Lack of Entitlement breaks glass vase design

Duncan Joiner

The validity of an Australian design registration requires that the registered owner is properly entitled to the design rights. The Australian Designs Office decision in Manuel Canestrini v Ilan El[1] demonstrates that a failure to satisfy this requirement can result in revocation of a design registration. The decision also highlights that a request for revocation will be successful only if the lack of entitlement challenge is supported by sufficient evidence.


The decision concerned Australian Design Registrations 201911962 and 201911963 (the ‘962 and ‘963 Registrations). The Registrations were applied for by Ilan El (the ‘Owner’) in April 2019 and were subsequently registered in early July 2019 with the Owner recorded as the sole designer. A request for revocation of the Registrations was made by Manuel Canestrini (the ‘Requestor’) in late July 2019.

The Owner and the Requestor had been business partners in a business known as ‘Formacy’ from March 2017 until February 2018 when the Owner resigned from the partnership. Part of the Requestor’s evidence was the Owner’s resignation email which noted “As for the designs that we’ve developed and the products produced to date – These are all yours”

The Owner did not contest or participate in the proceedings although the Delegate noted that the onus remained with the Requestor to establish, on the balance of probabilities, that the Owner was either not entitled or not solely entitled to the design.

The Decision

The ‘963 Registration related to a ‘Cannon Vase’ design consisting of a cannonball object within a cannon-shaped vase seated in a base.

The Requestor’s evidence demonstrated that he had conceived and finalised this design in late 2017 in his capacity as product designer in the Formacy business. The evidence included dated email exchanges demonstrating that the Requestor had conceived of the visual appearance and included alternative and final design versions circulated by the Requestor to other partners of the business.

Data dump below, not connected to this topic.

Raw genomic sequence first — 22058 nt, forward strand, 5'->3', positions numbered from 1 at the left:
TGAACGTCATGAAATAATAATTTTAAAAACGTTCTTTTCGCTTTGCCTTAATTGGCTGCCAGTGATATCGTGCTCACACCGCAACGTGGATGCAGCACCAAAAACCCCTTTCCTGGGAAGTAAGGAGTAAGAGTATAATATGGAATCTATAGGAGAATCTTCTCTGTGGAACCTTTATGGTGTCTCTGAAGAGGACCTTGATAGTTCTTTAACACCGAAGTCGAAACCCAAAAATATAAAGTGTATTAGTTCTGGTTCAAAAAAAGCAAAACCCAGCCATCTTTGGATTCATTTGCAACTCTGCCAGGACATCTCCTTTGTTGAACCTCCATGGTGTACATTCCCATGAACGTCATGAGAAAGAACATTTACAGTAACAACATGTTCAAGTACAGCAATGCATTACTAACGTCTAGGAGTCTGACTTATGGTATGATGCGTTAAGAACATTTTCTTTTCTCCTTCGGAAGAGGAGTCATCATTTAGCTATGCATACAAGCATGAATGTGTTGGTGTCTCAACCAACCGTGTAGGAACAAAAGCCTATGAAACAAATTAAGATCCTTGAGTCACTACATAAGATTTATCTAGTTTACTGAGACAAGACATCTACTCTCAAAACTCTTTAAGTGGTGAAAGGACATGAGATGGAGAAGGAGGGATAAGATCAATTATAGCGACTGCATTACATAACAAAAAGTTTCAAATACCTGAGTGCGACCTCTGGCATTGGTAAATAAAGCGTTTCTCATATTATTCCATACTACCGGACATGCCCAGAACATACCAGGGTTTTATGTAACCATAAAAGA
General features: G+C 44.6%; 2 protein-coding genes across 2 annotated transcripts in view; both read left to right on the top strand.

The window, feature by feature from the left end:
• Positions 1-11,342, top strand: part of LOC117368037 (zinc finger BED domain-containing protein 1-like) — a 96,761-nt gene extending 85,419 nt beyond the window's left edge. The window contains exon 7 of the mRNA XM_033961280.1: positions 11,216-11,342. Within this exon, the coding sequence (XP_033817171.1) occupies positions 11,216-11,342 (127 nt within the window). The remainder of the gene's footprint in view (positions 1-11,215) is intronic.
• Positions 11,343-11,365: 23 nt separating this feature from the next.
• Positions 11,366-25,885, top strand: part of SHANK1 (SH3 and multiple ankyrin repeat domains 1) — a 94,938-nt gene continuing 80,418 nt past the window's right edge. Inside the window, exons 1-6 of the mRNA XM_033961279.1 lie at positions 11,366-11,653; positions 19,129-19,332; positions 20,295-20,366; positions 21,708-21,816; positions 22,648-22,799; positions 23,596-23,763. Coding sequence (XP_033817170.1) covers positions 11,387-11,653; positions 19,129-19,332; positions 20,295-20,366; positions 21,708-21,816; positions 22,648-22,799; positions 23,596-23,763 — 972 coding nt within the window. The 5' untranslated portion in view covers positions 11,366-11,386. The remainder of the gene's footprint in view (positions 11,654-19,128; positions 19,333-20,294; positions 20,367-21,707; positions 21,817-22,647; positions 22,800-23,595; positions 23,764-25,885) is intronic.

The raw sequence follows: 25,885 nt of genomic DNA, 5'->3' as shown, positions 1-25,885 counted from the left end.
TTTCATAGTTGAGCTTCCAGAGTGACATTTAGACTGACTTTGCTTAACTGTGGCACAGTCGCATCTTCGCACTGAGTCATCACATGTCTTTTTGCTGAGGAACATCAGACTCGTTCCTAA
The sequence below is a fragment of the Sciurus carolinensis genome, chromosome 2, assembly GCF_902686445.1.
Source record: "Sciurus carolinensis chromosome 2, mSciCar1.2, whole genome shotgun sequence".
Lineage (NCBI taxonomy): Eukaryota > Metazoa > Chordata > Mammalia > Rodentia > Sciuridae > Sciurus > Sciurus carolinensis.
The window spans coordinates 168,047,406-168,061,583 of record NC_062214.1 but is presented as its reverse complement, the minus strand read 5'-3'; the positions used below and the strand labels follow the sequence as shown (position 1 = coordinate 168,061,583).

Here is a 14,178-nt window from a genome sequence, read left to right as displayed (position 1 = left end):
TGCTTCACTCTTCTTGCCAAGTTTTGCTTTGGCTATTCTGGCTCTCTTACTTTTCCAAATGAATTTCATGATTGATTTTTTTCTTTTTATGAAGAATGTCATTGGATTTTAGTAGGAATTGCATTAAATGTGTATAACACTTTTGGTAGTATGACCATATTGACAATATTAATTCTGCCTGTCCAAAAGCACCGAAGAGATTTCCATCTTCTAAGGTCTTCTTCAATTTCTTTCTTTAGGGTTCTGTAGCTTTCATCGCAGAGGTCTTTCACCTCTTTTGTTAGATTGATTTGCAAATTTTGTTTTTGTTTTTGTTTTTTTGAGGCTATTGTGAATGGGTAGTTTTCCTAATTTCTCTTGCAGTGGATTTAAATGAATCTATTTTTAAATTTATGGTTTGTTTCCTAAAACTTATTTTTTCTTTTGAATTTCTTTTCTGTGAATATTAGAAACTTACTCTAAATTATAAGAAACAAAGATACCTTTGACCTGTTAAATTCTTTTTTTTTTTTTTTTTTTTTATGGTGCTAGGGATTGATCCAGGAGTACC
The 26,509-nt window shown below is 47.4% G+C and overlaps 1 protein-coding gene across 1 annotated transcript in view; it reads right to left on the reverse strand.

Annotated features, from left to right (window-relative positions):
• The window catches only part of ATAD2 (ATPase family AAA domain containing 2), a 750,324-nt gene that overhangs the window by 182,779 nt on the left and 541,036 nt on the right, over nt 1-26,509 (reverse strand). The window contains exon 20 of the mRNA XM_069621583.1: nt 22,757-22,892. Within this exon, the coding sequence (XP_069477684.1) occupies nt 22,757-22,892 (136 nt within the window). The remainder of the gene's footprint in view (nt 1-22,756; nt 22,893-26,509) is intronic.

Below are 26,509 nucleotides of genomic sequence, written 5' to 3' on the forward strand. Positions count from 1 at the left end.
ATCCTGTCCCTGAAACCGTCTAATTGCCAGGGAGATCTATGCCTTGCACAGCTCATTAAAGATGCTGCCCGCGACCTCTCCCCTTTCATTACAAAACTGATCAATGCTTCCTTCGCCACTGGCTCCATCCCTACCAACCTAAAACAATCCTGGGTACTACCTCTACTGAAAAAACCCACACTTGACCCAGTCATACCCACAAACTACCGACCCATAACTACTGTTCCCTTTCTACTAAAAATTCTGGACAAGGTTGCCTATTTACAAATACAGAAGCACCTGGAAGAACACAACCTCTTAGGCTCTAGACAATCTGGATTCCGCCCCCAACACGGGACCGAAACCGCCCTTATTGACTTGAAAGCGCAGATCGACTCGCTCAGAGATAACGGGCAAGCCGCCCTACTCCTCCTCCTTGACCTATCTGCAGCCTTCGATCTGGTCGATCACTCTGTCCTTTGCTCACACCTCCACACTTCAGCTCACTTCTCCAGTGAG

There was no evidence the Requestor had any contractual relationship  with the other partners of the business. It was also noted that conception of the ‘963 design occurred during the period of the partnership and so the Owner’s resignation email disclaiming designs made during the partnership was relevant.

The Delegate was satisfied based on the evidence that the Requestor was the only person entitled to be the registered owner of the ‘963 design and the ‘963 Registration was therefore revoked.

The ‘962 Registration related to an alternative version of the ‘Cannon Vase’ having a visually different base and a visually different connection between the vase and base.

In contrast with the evidence submitted in respect of the ‘963 design, the Requestor’s evidence with respect to the ‘962 design was undated and no supporting material was provided to indicate when the design had been conceived. The Owner’s resignation email was therefore found not to disentitle the Owner from the ‘962 design in the absence of evidence that the design was conceived during the partnership period.

Crucially, the Requestor’s evidence of design conception included images of several different vase designs but none having the same visual features as the ‘962 design. The Delegate conceded that the vases in the Requestor’s evidence resembled the ‘962 design but noted mere visual similarity is, in isolation, insufficient to establish entitlement. It was also noted that a new design may combine visual features from existing designs and so even if the Owner had taken and combined visual features from the Requestor’s earlier designs, the Owner may nonetheless be entitled to the ‘962 design.

On the basis of the evidence provided, the Delegate was not satisfied that the Requestor was a designer of the ‘962 design and the request to revoke the ‘962 Registration was declined.

[1] Manuel Canestrini v Ilan El [2020] ADO 2 (25 June 2020)


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